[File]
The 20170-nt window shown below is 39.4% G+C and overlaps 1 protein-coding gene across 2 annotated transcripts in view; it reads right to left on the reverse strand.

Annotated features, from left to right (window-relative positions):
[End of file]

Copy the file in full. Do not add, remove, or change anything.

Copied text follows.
The 20170-nt window shown below is 39.4% G+C and overlaps 1 protein-coding gene across 2 annotated transcripts in view; it reads right to left on the reverse strand.

Annotated features, from left to right (window-relative positions):